Creed Murray Multiplex System - Perforator

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The Murray Multiplex System
With the growth of Morse code and hand telegraphy there soon became a need to find faster means of transmission with less manual effort and greater accuracy. Hence the advent of machine telegraphy systems which whilst not using the traditional Morse code signals, generally used a five unit code. This code could basically be created by using a hand operated keyboard, but at much faster speeds than hand operated Morse code. Several earlier systems where invented, but the Murray Multiplex system (or affectionately known as
MUX) was invented by a New Zealander, Donald Murray in 1901. Murray was born in 1866 and died in 1945.

Donald Murray, a New Zealand farmer turned journalist, had invented the Murray multiplex system - another 5-unit code system - which had become popular in India, Australia, New Zealand, Brazil and Russia. Murray made a valuable contribution to telegraphy by rationalising the allocation of the combinations of the 5-unit code to the characters of the alphabet on a frequency-of-occurence basis. His arrangement of the code, in which the most frequently used letters of the alphabet are represented by the smallest number of holes in the tape, has since become standard practice. Murray’s Mulitiplex System and other telegraph patents were acquired by Creed in 1925 and these machines were produced at Croydon for many years. They were "Rolls-Royce" jobs and some of them are in service to this day. A Murray Keyboard Perforator is, in fact, still being used at Telegraph House. In 1926 came the introduction of the Creed Model 6S Automatic Tape Transmitter, the ancestor of the present standard Teleprinter Auto-Transmitter.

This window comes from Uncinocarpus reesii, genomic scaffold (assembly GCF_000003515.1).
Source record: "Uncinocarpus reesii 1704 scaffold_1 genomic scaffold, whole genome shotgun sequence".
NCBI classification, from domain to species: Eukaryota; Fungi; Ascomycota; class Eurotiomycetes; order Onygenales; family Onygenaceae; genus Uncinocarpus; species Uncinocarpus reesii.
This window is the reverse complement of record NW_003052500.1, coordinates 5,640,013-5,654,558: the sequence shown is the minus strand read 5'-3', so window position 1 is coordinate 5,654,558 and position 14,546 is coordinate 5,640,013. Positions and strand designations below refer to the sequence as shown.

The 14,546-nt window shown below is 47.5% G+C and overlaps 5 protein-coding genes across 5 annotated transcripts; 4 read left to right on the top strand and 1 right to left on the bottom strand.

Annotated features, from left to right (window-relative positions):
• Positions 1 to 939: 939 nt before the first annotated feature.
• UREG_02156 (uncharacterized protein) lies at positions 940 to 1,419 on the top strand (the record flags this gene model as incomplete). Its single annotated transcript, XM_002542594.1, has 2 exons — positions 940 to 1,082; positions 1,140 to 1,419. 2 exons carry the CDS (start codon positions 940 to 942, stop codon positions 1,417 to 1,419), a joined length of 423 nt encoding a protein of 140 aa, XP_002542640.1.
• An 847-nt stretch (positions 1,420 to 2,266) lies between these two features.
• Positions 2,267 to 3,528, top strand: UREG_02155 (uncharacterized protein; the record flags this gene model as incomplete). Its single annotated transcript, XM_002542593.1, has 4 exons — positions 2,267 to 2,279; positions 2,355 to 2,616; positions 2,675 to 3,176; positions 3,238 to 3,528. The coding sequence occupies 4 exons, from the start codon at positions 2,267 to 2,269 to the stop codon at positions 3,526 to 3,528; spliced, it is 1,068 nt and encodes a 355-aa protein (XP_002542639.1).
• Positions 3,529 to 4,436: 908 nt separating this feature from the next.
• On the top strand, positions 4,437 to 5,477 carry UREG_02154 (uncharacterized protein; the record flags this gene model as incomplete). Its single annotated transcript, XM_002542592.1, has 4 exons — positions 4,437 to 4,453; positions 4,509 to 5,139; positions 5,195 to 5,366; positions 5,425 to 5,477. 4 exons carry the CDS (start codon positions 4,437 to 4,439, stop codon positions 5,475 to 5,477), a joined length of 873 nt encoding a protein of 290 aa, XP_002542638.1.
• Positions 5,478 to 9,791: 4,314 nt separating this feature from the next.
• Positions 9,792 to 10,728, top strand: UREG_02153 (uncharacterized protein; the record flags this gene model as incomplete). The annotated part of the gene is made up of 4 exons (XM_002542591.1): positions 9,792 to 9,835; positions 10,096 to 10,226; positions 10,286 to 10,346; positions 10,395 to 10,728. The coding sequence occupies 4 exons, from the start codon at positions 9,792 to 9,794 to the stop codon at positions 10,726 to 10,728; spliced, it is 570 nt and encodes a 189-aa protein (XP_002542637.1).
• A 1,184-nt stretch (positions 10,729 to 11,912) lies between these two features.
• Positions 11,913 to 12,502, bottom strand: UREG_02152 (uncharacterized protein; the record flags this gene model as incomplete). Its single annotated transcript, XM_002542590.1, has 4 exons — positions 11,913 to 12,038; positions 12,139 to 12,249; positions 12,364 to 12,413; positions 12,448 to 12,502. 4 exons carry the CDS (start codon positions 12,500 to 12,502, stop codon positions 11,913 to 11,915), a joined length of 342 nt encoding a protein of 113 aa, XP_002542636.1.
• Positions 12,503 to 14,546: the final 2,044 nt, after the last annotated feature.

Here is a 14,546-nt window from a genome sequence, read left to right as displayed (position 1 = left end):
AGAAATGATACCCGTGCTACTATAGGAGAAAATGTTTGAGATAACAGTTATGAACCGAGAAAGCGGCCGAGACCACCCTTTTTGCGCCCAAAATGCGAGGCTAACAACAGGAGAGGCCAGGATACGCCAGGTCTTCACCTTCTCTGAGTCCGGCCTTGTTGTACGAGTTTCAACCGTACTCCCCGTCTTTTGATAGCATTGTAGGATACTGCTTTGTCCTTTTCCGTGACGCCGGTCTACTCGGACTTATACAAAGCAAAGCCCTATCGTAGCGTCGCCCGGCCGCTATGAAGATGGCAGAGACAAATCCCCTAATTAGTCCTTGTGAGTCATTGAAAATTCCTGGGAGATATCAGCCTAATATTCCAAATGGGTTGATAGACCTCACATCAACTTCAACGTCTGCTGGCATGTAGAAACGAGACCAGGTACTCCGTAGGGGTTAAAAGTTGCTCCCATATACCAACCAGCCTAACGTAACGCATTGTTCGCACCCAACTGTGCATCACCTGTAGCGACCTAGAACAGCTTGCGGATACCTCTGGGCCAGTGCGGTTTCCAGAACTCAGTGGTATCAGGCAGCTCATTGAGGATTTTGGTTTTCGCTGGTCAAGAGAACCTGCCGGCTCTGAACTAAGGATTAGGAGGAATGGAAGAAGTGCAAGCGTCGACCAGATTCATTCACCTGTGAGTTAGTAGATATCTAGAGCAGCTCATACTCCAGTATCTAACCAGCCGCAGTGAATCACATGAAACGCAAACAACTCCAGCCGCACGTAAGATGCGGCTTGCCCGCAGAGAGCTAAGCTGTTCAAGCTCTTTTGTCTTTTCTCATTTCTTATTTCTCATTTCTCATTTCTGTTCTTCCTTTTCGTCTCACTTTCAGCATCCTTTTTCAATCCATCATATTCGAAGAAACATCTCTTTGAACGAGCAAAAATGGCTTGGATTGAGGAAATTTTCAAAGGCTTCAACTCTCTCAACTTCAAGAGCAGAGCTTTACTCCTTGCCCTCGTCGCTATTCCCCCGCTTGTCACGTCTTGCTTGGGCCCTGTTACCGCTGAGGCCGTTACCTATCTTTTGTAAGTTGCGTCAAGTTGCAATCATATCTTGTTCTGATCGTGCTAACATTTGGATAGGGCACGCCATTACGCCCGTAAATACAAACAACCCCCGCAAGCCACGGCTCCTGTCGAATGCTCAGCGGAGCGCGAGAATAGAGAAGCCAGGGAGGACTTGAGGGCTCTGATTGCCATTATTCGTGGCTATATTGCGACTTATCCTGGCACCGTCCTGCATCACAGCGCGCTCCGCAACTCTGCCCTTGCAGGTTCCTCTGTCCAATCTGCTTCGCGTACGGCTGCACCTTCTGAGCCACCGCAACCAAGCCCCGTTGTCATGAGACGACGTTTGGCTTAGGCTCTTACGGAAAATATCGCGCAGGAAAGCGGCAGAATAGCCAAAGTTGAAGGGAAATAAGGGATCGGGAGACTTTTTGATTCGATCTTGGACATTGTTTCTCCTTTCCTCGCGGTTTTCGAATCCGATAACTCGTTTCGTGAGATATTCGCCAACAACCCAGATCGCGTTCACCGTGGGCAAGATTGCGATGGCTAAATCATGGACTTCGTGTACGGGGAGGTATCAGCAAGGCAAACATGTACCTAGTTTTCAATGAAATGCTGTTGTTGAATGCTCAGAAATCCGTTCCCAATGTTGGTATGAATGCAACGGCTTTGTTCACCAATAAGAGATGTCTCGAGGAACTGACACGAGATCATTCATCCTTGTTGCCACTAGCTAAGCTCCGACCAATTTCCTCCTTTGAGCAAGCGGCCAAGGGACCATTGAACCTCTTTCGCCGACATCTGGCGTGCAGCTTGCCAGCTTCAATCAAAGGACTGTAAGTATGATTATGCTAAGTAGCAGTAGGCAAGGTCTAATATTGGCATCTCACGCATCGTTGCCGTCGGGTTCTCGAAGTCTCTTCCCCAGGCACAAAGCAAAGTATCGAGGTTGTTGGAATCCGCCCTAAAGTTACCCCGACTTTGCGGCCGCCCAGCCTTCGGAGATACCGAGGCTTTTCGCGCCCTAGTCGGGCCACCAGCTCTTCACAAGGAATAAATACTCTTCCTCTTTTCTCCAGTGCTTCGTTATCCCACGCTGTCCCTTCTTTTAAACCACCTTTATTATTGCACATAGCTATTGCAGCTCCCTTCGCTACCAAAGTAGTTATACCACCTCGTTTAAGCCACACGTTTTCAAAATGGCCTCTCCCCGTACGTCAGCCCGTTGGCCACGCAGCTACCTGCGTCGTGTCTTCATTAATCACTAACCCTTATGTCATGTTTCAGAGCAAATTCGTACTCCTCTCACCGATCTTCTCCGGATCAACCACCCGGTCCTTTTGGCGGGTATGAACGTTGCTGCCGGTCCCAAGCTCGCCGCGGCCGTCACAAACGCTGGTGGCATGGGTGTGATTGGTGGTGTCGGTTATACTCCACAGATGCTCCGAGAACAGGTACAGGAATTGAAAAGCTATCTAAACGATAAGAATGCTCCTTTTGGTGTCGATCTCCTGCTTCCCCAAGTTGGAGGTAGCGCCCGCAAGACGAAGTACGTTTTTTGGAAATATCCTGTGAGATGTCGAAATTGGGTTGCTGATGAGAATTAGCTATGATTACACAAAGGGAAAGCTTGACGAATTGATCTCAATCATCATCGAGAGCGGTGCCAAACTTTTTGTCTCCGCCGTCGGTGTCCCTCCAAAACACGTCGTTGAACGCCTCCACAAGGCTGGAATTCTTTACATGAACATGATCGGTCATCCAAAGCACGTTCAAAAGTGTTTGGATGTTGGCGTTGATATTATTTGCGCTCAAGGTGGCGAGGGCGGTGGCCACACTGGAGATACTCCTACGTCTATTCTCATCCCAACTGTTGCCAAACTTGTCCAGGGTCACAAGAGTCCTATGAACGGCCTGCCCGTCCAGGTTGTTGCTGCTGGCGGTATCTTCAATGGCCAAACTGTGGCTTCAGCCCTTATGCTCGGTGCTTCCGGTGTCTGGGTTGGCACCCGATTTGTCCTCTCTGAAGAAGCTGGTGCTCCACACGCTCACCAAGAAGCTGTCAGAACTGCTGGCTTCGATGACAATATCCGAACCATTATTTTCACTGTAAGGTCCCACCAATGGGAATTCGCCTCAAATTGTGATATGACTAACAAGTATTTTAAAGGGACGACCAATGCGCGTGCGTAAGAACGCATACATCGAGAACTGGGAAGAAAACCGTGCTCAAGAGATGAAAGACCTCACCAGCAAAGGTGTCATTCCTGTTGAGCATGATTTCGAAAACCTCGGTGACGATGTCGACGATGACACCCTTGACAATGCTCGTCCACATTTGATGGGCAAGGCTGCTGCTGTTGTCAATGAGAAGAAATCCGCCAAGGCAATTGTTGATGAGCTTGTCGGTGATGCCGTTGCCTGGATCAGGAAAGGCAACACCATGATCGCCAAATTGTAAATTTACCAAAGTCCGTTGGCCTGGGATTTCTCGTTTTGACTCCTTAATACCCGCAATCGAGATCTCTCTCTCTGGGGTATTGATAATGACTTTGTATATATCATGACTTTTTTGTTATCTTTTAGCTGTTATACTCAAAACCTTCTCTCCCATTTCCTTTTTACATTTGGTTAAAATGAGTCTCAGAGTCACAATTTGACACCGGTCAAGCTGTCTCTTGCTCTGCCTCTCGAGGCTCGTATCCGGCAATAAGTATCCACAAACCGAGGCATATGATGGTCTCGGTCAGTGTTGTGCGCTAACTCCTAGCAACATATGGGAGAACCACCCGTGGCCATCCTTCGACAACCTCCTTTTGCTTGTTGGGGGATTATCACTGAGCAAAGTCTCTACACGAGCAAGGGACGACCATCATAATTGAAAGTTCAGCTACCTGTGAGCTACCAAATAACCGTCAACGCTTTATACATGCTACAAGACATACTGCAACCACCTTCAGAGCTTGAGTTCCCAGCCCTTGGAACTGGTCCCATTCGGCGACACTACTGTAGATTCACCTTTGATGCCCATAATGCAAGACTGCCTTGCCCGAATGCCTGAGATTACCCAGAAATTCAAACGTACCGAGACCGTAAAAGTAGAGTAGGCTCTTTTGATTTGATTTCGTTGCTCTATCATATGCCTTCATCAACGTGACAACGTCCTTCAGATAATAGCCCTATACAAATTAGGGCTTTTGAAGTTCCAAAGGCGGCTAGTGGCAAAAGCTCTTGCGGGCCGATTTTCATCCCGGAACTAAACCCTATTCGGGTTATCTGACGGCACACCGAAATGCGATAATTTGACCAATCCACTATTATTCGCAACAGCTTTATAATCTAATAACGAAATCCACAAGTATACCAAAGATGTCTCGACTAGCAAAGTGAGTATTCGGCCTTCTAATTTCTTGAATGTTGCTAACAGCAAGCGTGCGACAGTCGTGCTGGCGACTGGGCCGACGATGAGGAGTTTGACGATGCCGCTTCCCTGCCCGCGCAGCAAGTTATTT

A typical system would consist basically of four keyboards, four transmitters, four printers and one distributor at each end of the line. It is an automatic system worked on the duplex system providing up to four duplex arms giving a set of eight channels over a single circuit. Synchronised distributors divide the line time between several operators. Each channel on the Australian system
was designated W X Y and Z

The keyboard (QWERTY layout) mounted on metal base plate with relays and lamp is shown in the picture. The paper tape reel and document holder would have been mounted behind, often with a wooden cover the rear section. It would have been similar to the picture which was taken from

Date : 1924

Manufacturer : Creed

This exhibit has a reference ID of CH28831. Please quote this reference ID in any communication with the Centre for Computing History.

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